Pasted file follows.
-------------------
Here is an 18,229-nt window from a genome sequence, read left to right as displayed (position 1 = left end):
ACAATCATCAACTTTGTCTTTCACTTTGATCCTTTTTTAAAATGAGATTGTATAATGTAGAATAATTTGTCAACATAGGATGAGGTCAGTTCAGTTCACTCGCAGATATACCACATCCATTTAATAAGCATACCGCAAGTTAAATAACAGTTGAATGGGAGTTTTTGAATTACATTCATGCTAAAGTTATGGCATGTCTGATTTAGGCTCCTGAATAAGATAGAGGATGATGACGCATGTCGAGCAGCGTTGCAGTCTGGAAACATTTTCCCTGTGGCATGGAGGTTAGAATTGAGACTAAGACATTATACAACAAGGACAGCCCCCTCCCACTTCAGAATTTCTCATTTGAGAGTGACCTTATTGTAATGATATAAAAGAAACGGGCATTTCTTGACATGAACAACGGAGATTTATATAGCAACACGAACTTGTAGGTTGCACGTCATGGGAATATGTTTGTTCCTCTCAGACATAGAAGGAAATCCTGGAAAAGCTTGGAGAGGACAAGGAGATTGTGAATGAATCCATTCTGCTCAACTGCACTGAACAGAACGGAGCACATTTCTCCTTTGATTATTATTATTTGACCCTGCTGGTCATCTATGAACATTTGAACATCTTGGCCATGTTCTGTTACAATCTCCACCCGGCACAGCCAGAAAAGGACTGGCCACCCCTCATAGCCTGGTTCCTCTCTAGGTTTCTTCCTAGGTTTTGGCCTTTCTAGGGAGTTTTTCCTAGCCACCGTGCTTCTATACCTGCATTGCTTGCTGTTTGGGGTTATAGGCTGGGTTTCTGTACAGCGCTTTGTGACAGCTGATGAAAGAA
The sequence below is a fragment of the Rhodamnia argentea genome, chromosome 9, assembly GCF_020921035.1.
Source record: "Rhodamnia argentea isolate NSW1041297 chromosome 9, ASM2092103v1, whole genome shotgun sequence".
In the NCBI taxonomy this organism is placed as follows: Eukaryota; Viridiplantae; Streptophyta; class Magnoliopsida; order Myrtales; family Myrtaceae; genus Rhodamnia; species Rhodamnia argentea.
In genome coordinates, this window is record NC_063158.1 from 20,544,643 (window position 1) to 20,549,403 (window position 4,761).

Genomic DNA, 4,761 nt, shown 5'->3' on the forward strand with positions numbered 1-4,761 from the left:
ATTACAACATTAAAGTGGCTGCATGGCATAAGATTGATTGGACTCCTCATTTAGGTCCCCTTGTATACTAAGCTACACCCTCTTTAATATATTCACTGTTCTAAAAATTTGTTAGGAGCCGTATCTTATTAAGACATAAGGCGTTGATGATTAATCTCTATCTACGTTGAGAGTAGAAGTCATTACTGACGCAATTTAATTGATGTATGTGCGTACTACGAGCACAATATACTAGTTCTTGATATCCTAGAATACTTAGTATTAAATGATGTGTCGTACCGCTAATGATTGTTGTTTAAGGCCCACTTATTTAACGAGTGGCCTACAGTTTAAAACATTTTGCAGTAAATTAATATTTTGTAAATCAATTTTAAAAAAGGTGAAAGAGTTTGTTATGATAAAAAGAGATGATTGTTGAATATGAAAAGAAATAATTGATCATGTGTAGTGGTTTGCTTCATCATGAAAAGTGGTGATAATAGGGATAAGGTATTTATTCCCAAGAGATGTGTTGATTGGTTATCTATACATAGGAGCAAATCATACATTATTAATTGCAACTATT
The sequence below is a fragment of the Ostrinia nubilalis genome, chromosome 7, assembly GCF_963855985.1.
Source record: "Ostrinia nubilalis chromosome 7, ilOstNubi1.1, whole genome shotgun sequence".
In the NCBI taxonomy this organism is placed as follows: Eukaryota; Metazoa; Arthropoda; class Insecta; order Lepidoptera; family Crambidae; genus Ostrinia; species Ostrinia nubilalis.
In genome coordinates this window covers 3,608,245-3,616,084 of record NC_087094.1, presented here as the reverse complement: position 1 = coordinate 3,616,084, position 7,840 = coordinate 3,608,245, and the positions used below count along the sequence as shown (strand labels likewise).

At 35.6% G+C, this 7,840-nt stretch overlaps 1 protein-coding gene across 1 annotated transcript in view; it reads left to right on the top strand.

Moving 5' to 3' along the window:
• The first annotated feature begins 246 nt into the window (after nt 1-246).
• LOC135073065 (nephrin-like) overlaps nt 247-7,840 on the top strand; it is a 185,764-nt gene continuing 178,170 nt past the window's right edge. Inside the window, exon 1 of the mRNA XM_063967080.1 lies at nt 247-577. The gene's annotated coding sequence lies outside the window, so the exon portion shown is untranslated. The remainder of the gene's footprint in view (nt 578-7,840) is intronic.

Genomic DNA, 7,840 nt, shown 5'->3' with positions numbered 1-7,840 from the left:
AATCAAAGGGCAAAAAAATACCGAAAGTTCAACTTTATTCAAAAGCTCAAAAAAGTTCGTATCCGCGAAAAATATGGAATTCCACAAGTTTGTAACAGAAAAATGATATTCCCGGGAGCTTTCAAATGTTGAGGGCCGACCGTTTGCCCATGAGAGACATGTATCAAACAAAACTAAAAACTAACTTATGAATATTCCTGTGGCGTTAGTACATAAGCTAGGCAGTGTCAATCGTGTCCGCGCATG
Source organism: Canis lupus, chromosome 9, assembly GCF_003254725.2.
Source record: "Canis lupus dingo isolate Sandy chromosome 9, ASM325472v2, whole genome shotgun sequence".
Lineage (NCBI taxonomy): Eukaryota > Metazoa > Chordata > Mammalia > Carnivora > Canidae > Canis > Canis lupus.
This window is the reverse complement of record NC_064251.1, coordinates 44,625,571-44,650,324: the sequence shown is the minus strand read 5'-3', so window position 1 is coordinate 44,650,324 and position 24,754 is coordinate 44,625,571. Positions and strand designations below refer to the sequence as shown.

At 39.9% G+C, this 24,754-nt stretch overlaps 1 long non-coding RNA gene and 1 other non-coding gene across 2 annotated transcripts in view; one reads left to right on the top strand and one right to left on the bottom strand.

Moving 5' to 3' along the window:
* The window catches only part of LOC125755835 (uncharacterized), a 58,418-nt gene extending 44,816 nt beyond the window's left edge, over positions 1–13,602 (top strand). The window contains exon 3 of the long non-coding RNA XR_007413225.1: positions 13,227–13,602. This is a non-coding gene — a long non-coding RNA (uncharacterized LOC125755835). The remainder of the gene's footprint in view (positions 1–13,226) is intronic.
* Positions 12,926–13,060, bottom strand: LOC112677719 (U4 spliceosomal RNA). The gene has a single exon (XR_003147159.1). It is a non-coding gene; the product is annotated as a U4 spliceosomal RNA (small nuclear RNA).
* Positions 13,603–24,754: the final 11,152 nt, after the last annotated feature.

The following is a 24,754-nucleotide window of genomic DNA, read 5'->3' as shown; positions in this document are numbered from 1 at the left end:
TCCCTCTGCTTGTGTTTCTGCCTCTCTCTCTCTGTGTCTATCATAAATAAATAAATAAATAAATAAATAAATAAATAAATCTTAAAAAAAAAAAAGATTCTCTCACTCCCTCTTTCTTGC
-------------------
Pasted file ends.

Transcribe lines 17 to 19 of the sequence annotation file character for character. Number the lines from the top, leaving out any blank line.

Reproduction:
Genomic DNA, 7,840 nt, shown 5'->3' with positions numbered 1-7,840 from the left:
AATCAAAGGGCAAAAAAATACCGAAAGTTCAACTTTATTCAAAAGCTCAAAAAAGTTCGTATCCGCGAAAAATATGGAATTCCACAAGTTTGTAACAGAAAAATGATATTCCCGGGAGCTTTCAAATGTTGAGGGCCGACCGTTTGCCCATGAGAGACATGTATCAAACAAAACTAAAAACTAACTTATGAATATTCCTGTGGCGTTAGTACATAAGCTAGGCAGTGTCAATCGTGTCCGCGCATG
Source organism: Canis lupus, chromosome 9, assembly GCF_003254725.2.